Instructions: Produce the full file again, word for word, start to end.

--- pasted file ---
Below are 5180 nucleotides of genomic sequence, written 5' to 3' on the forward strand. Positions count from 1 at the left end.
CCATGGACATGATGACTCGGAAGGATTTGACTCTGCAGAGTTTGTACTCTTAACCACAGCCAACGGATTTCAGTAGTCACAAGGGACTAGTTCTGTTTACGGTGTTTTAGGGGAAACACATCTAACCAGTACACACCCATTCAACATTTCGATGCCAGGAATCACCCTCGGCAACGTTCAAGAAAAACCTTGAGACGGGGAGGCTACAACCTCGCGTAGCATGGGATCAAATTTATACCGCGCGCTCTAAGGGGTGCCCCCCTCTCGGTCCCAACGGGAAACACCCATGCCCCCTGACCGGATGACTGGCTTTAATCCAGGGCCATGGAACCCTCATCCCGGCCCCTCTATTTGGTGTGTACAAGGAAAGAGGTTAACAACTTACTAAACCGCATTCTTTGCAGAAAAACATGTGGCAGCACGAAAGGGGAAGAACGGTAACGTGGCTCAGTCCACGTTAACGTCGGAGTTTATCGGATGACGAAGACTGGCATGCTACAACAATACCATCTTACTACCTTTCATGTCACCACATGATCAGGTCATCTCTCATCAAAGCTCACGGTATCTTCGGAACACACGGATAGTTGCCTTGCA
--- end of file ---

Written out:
Below are 5180 nucleotides of genomic sequence, written 5' to 3' on the forward strand. Positions count from 1 at the left end.
CCATGGACATGATGACTCGGAAGGATTTGACTCTGCAGAGTTTGTACTCTTAACCACAGCCAACGGATTTCAGTAGTCACAAGGGACTAGTTCTGTTTACGGTGTTTTAGGGGAAACACATCTAACCAGTACACACCCATTCAACATTTCGATGCCAGGAATCACCCTCGGCAACGTTCAAGAAAAACCTTGAGACGGGGAGGCTACAACCTCGCGTAGCATGGGATCAAATTTATACCGCGCGCTCTAAGGGGTGCCCCCCTCTCGGTCCCAACGGGAAACACCCATGCCCCCTGACCGGATGACTGGCTTTAATCCAGGGCCATGGAACCCTCATCCCGGCCCCTCTATTTGGTGTGTACAAGGAAAGAGGTTAACAACTTACTAAACCGCATTCTTTGCAGAAAAACATGTGGCAGCACGAAAGGGGAAGAACGGTAACGTGGCTCAGTCCACGTTAACGTCGGAGTTTATCGGATGACGAAGACTGGCATGCTACAACAATACCATCTTACTACCTTTCATGTCACCACATGATCAGGTCATCTCTCATCAAAGCTCACGGTATCTTCGGAACACACGGATAGTTGCCTTGCA